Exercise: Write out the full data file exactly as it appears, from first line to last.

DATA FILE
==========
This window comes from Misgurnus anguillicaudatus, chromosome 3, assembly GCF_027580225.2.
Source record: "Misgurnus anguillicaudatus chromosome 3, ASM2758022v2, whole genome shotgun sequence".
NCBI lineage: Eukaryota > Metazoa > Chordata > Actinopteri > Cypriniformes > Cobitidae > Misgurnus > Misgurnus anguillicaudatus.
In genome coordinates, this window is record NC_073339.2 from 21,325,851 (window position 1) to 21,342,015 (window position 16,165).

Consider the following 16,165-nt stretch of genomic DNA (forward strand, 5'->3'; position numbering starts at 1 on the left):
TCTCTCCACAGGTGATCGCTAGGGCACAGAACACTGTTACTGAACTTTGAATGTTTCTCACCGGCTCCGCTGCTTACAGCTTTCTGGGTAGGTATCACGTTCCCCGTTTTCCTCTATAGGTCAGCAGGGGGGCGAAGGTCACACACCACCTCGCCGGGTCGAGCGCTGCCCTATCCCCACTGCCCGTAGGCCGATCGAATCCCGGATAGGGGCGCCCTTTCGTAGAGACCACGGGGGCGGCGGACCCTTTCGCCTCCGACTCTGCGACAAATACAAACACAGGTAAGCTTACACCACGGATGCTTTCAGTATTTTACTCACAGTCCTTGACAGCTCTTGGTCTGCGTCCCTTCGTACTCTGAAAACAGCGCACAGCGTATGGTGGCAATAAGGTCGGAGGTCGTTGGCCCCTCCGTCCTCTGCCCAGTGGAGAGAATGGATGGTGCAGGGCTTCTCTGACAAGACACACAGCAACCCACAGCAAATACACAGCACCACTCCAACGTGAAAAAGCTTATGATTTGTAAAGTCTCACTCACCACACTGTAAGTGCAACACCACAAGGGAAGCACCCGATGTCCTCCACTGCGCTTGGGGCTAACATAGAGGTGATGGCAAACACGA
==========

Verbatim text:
This window comes from Misgurnus anguillicaudatus, chromosome 3, assembly GCF_027580225.2.
Source record: "Misgurnus anguillicaudatus chromosome 3, ASM2758022v2, whole genome shotgun sequence".
NCBI lineage: Eukaryota > Metazoa > Chordata > Actinopteri > Cypriniformes > Cobitidae > Misgurnus > Misgurnus anguillicaudatus.
In genome coordinates, this window is record NC_073339.2 from 21,325,851 (window position 1) to 21,342,015 (window position 16,165).

Consider the following 16,165-nt stretch of genomic DNA (forward strand, 5'->3'; position numbering starts at 1 on the left):
TCTCTCCACAGGTGATCGCTAGGGCACAGAACACTGTTACTGAACTTTGAATGTTTCTCACCGGCTCCGCTGCTTACAGCTTTCTGGGTAGGTATCACGTTCCCCGTTTTCCTCTATAGGTCAGCAGGGGGGCGAAGGTCACACACCACCTCGCCGGGTCGAGCGCTGCCCTATCCCCACTGCCCGTAGGCCGATCGAATCCCGGATAGGGGCGCCCTTTCGTAGAGACCACGGGGGCGGCGGACCCTTTCGCCTCCGACTCTGCGACAAATACAAACACAGGTAAGCTTACACCACGGATGCTTTCAGTATTTTACTCACAGTCCTTGACAGCTCTTGGTCTGCGTCCCTTCGTACTCTGAAAACAGCGCACAGCGTATGGTGGCAATAAGGTCGGAGGTCGTTGGCCCCTCCGTCCTCTGCCCAGTGGAGAGAATGGATGGTGCAGGGCTTCTCTGACAAGACACACAGCAACCCACAGCAAATACACAGCACCACTCCAACGTGAAAAAGCTTATGATTTGTAAAGTCTCACTCACCACACTGTAAGTGCAACACCACAAGGGAAGCACCCGATGTCCTCCACTGCGCTTGGGGCTAACATAGAGGTGATGGCAAACACGA